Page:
Revel Ultima Studio2 In Use
To be completely forthcoming, I should probably have my head examined for agreeing to review a new pair of speakers in a busy mastering room; since a mastering engineer depends on knowledge of his/her room, a new set of monitors is nothing less than an altered state of consciousness. I only agreed to bring in the speakers at the urging of Michael Chafee, a dedicated music and sound enthusiast and, in my opinion, one of the most talented room tuners and designers of high-end audio systems in the industry. When Mike says, “You’ve got to hear something,” it’s time to clear your schedule (and hide your checkbook). The timing was right — there was a lull in the schedule around last year’s winter holidays — and the speakers arrived. But I wasn’t prepared for what happened next.
As I listened to my usual references and past work, I experienced an unsettling feeling: that I’d never really heard any of it before. These speakers literally vanished, leaving only the music in exciting detail.
With the Ultima Studio2 loudspeakers, the full range of sound is presented, from the deepest lows to the highest highs, with nothing out of proportion. Tonality, texture, resolution and imaging are breathtaking and effortless, yet there is nothing clinical here — the Revels produce a stunning musical picture. As I listened through a long list of mastered and un-mastered sources, it became evident that they weren’t flattering, either; flaws and defects in mixes were plainly evident. From classical to heavy metal, the Revels sailed through any genre that I could throw at them.
Over time, the Studio2s literally re-educated my ears. In comparison, my former reference speakers sounded smeared, colored and synthetic. The old monitors — familiar to many mastering rooms — came to the fore and got in the way of the music. Using the Revels, not only was I rediscovering my favorite music, I was rediscovering my own gear, some of which had been with me for over a decade. The speakers gave me far more control and precision over my work than ever before. So, watch what you do with those knobs or the Studio2s will dope-slap you.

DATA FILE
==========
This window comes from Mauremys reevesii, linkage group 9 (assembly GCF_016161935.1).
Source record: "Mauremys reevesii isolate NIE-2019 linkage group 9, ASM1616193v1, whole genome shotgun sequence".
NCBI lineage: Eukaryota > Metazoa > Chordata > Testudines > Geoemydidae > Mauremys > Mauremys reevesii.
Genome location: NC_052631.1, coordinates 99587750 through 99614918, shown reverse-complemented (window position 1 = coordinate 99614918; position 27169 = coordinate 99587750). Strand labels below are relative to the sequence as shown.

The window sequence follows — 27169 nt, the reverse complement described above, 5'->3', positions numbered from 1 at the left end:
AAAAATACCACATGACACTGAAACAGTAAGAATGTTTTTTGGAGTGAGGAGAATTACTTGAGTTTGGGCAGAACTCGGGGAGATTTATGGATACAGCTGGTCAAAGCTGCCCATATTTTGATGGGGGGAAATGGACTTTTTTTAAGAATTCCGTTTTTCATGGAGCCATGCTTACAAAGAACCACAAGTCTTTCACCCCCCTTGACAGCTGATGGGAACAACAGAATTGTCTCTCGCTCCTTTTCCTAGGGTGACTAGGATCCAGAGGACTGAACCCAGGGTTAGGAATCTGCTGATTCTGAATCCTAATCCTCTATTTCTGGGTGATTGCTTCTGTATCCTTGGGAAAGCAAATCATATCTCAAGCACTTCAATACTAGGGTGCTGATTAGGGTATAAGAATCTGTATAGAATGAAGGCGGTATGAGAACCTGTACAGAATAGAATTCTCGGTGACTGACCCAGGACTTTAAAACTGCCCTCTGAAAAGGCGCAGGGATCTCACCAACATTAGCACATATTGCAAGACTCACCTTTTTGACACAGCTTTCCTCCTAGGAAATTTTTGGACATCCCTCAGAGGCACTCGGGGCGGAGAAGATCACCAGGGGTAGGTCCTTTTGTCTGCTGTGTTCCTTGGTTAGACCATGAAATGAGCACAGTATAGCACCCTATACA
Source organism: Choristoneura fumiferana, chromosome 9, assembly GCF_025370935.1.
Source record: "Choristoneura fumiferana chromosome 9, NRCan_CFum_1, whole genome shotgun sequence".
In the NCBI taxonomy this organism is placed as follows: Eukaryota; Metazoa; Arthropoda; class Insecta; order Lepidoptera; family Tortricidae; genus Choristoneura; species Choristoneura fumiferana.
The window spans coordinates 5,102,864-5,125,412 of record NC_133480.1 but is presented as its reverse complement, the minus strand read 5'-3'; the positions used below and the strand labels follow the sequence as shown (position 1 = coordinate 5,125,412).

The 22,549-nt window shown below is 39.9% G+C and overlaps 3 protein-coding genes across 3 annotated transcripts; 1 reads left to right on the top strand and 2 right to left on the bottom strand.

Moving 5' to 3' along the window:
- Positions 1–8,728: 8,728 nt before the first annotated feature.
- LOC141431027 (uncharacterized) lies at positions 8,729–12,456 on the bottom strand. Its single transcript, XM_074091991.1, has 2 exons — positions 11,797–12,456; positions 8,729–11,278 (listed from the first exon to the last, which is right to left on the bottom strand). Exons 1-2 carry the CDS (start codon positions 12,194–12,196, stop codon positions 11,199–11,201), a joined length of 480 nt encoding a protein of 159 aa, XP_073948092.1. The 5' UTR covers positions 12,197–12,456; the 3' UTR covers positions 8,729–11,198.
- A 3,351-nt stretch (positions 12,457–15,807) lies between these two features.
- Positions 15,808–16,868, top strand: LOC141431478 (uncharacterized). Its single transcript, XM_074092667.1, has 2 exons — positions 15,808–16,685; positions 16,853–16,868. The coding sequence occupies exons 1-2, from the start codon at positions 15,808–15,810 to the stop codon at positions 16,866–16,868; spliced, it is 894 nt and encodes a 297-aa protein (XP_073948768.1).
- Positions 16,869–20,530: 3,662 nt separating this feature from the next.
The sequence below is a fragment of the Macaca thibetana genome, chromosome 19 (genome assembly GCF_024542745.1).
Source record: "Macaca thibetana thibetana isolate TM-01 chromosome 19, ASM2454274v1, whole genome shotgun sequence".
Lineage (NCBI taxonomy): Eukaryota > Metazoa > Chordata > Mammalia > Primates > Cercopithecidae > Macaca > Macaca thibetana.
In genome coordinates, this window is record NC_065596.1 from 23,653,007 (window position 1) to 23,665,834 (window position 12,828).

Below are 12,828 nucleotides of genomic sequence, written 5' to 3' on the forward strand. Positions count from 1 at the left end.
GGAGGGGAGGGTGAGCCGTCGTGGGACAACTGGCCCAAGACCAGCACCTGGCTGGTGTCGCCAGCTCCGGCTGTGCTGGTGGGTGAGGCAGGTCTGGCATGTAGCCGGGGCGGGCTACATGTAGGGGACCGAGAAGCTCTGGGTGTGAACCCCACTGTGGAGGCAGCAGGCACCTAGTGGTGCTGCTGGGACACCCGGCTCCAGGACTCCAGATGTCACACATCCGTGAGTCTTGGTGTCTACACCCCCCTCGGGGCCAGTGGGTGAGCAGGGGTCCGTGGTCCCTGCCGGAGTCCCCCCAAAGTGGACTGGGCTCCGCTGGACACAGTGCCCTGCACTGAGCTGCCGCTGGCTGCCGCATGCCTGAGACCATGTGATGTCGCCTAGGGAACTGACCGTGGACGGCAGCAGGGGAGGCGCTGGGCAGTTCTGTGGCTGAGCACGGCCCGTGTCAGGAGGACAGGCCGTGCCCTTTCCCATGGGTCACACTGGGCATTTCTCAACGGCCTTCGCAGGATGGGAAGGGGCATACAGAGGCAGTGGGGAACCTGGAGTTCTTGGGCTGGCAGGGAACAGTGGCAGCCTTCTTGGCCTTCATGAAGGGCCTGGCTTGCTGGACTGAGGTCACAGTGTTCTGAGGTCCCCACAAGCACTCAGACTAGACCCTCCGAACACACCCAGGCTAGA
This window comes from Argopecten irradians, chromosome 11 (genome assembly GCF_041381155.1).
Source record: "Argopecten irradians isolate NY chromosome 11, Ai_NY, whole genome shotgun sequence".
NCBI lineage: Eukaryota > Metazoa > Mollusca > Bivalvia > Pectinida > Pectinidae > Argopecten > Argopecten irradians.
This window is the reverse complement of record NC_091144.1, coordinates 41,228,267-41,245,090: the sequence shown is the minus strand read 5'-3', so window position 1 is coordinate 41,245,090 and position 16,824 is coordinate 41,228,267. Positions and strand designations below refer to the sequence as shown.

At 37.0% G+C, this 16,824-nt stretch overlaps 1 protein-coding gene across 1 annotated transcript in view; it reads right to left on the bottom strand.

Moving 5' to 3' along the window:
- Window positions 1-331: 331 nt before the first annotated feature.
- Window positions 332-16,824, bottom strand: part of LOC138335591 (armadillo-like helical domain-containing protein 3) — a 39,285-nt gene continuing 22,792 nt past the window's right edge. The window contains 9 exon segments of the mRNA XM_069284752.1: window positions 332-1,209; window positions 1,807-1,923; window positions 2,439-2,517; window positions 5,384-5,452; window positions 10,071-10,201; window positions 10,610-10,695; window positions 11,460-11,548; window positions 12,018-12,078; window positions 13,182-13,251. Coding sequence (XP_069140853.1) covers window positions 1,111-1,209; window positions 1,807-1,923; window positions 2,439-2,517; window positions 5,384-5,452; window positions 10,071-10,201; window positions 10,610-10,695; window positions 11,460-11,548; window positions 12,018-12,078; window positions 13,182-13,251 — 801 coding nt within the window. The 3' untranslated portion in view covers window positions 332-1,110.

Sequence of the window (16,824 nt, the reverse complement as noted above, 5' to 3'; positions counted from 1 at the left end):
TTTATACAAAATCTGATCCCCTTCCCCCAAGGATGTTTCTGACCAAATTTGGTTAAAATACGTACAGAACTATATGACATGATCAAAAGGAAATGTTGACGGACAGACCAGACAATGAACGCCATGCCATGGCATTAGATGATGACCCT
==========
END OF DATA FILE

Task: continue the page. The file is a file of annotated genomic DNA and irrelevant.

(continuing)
Invariably, the most critical question for a mastering engineer is, “How does your work translate to the outside world?” Via Revel, the test masters I took home sounded “righter” than in the past; sometimes it was a subtle difference, but there was always definitely a difference. I worked the Revels into my workflow until they became my sole monitors (and out came the checkbook). Reactions from clients have been consistently positive, and sometimes emotional, to a high degree. The greatly enhanced client experience in the room has been a constant source of pride and satisfaction for me.
The combined precision, sensitivity and sheer sonic beauty of the Revel Ultima Studio2 has changed my conception of what is possible for a loudspeaker. They have become a formidable advantage in my mastering room. Are they worth the $15,999 list price? Well, considering that many mid-level to high-level mastering rooms already have at least $20k invested in high-end converters, preamps and amplifiers in the monitor chain, to add less than that again to pull it all together and raise the bar to the such a high level of quality and accuracy in one swoop is money well spent, in my opinion. With the Studio2s, there’s simply no fluff here. You get gorgeous and accurate sound, wonderful client reactions, improved workflow and an aesthetically handsome set of speakers for your investment. It doesn’t get any better, or pay off any better, than that.
Price: $15,999 list, per pair
Contact: Revel Loudspeakers | 516-594-0300 | revelspeakers.com
by Alan Silverman, NYC-based mastering engineer, two-time Grammy nominee in the Album of the Year category for mastering.